It all started with a painting.
When Karin Paulin moved into a Bertram Village townhouse three years ago, she bought a painting as the foundation of her home's decor.
The artwork became a personal inspiration.
"After I bought the painting, I said, 'I can (paint) that.'"
So she did. After she completed that, she decided to paint another picture, and then another.
Now, she paints quite often while listening to jazz, which she said creates a tranquil mood.
"The music is soothing. It's relaxing," she said.
Ms. Paulin's creativity doesn't stop there.
What most people would think of as useless or bland becomes her masterpiece, and another addition to her dcor.
"I try to take regular things and make them different," she said.
A bag clip? Add an artificial flower and it becomes a curtain holder.
Have a dull bathroom wall? Paint a small underwater mural on it.
How about a picture that just doesn't fit? Find a silk scarf and place it inside the frame over the picture. Ta-da! It's a new picture.
"If I knew then what I know now, I would have been an interior designer," said Ms. Paulin, a surgical technologist at University Hospital.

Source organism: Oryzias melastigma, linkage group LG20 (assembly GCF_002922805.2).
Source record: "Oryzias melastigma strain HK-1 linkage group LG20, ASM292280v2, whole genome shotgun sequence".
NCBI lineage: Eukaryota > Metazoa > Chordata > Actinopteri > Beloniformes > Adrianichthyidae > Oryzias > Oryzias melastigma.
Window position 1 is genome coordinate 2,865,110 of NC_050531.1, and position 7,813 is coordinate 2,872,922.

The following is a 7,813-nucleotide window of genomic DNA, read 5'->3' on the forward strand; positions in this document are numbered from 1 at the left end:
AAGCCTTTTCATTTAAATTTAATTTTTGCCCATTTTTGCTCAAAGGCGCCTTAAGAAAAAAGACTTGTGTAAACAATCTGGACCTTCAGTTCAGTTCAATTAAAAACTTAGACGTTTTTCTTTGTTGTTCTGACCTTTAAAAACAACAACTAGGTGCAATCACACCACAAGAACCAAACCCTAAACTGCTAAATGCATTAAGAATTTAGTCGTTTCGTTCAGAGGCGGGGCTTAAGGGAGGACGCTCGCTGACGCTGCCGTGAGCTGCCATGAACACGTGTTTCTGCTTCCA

In addition to her own creations, she likes to buy items that fit into the dcor, sometimes debating whether she should. She said that she often ends up buying the item, with a simple justification.
"You only live once, right?" she said, laughing.
Ms. Paulin said she will be retiring soon, and she disagrees with those who tell her she will get bored when she does.
"I have too much to do to get bored," she said.
Reach Nikasha Dicks at (706) 823-3332 or email@example.com.
AT HOME WITH
The Family: Karin Paulin, and pets Lucky and Amber; she also has two children and three grandchildren.
The Home: A 1,400-square-foot townhouse in Bertram Village, with two bedrooms, two baths and a loft. The loft is a favorite of Ms. Paulin and her grandchildren.
It's a Fact: Ms. Paulin moved from Lubeck, Germany, to the U.S. in 1976. Until 1999, she went back to Germany to visit once a year. In her kitchen, she has a sign that says "Oma's Place." In German, "oma" means grandma.